For example, I offer the chance for people to be a podcast co-host. I don’t pay as there is no revenue. The value the co-hosts get is practice at being on a podcast, not having to pay for a website or any hosting fees, a ready-made audience of thousands and the opportunity to get their name out there. If they’re lucky and talented they could be the next Anna Sale or Chris Hardwick. It costs the volunteer nothing in terms of consumable materials other than a few hours of their time. I gain some interesting and varied content in addition to my own efforts and you get to listen to it.

Exposure in terms of taking my starship bridge to conventions offers me no value as all I am really doing is promoting someone else’s product. Yes, it’s my bridge, it’s not for sale but the game is. While my bridge promotes it, I don’t actually make revenue from sales of the game.

The value to conventions is an immersive, fun experience for their guests in addition to the content they already have. The  conventions make revenue in what is known as the gate fees. When it comes to wear and tear and replacing thousands of pounds worth of set and computers when damaged in transit or at the convention, the value from the exposure is utterly meaningless as it cannot pay the bills.

I would have been happy with a minimal fee to cover reasonable expenses such as accommodation but the vision of some convention managers is without doubt focussed on maximising their own profits at the expense of volunteers fuelled in part by the fact some people are actually happy to do it all for free, not only starship bridge provision but other stuff. Hauling a starship bridge for free around the country incurring costs of overnight stays, transport fuel costs and wear and tear isn’t exactly a sustainable model but some people do exactly that and more power to them if that’s what they want to do!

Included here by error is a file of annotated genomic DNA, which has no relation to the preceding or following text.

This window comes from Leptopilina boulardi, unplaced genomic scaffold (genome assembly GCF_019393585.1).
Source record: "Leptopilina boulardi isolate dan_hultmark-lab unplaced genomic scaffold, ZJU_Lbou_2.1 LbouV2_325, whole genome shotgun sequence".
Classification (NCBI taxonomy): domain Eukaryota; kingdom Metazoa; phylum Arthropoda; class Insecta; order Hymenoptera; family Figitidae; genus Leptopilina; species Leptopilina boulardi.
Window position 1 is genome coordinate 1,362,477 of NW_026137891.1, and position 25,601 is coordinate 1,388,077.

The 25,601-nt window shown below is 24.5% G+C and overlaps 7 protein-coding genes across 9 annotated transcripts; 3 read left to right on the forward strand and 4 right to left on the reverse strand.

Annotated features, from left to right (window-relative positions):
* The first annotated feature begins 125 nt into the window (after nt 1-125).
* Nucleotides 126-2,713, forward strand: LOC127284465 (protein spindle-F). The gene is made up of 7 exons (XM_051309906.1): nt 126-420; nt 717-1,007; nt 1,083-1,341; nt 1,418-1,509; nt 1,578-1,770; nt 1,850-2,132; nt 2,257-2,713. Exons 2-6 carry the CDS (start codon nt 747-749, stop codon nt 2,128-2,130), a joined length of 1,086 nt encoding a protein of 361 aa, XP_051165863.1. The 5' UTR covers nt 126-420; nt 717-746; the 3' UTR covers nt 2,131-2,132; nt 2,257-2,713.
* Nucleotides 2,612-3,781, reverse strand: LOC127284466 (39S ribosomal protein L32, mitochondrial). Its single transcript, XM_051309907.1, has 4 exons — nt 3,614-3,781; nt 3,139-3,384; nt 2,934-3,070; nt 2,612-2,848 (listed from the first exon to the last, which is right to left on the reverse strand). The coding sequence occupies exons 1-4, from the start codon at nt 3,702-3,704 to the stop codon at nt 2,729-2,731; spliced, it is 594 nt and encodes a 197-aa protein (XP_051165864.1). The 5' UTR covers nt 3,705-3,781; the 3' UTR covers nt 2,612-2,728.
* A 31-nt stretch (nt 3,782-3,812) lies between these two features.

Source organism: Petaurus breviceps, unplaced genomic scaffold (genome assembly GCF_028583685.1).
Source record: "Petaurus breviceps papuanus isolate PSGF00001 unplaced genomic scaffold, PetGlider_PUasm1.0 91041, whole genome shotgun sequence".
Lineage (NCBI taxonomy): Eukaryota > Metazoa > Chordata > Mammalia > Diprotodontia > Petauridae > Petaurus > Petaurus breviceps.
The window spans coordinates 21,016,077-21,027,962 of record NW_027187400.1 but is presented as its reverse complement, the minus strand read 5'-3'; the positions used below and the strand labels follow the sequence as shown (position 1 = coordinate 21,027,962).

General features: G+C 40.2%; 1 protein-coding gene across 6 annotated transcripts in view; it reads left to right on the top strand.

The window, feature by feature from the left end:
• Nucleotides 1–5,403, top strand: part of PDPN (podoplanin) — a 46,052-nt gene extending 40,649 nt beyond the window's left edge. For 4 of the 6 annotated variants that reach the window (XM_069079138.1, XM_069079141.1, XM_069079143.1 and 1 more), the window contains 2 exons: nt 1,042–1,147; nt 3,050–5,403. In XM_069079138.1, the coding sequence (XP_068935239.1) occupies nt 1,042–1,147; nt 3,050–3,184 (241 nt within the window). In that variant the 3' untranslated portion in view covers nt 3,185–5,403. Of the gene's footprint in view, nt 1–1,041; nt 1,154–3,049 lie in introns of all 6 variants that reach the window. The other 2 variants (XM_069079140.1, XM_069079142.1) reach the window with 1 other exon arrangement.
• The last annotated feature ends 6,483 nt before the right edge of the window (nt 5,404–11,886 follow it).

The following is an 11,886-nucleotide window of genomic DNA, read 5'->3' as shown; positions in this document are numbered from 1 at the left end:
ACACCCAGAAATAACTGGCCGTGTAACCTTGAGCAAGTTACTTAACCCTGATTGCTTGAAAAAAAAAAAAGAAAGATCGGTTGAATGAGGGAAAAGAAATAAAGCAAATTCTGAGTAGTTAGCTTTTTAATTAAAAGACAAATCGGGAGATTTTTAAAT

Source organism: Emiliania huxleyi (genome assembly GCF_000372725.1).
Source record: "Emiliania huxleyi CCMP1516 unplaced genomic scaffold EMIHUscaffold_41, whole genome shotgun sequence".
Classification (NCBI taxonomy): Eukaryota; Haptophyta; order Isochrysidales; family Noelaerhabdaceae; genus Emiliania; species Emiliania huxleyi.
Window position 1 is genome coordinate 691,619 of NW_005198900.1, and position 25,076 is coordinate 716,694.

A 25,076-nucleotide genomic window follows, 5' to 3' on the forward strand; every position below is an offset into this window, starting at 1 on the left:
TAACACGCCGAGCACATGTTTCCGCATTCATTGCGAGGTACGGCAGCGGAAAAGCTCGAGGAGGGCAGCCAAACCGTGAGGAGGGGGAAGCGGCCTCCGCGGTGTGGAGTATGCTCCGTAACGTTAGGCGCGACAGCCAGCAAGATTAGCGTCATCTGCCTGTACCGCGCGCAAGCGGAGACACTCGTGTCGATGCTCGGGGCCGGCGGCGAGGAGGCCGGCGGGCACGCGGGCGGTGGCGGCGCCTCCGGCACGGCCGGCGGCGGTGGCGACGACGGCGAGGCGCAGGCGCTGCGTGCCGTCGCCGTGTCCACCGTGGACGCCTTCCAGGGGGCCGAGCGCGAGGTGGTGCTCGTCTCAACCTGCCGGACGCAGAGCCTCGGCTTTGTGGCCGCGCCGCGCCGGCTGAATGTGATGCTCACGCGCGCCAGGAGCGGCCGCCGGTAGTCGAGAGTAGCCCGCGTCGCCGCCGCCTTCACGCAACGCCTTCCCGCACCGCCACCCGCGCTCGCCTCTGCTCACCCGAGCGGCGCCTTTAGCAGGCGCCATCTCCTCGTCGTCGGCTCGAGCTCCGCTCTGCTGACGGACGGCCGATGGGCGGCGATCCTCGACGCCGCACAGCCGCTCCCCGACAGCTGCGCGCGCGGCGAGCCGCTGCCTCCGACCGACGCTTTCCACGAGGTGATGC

I just don’t see how incurring costs can help maintain, sustain and improve a complex bridge setup. The accommodation cost could easily be diverted toward replacement or additional effects. We all want quality, right?

Moving on.

I have recently decided that I should just have some fun with it all and forget about taking my setup to any conventions or events and to forgo the teamwork training until such time the market improves or a viable opportunity emerges.

My set up was always being put up and taken down in the dining room but spending most of its time locked away in a cupboard, all very sad and forlorn. I need a home for it, a permanent home where I can develop it to its full potential and where it’s available to me and my friends whenever we want, instantly. I need a dedicated bridge! It’s time to have fun with it!

The foundation.

The bridge foundation

Ideas for construction.

The problem I have is that I don’t actually have a spare room so that means I need a dedicated structure. One of the ideas we had was to dig under the garden and construct a room there then build a garden on top of it. This was feasible and would have worked had it not been for planning permission, the Party Wall Act and the teensy little matter of finance.

The solution we’ve settled on is a wooden outbuilding that is no more than 2.5m high and therefore doesn’t need any form of planning permission. This should be arriving sometime in October 2016.

But before we could do anything, we needed to clear away an existing shed. Some foundation work will need to be extended for the whole area as the existing foundation is too small…

Look out for further updates very soon. 🙂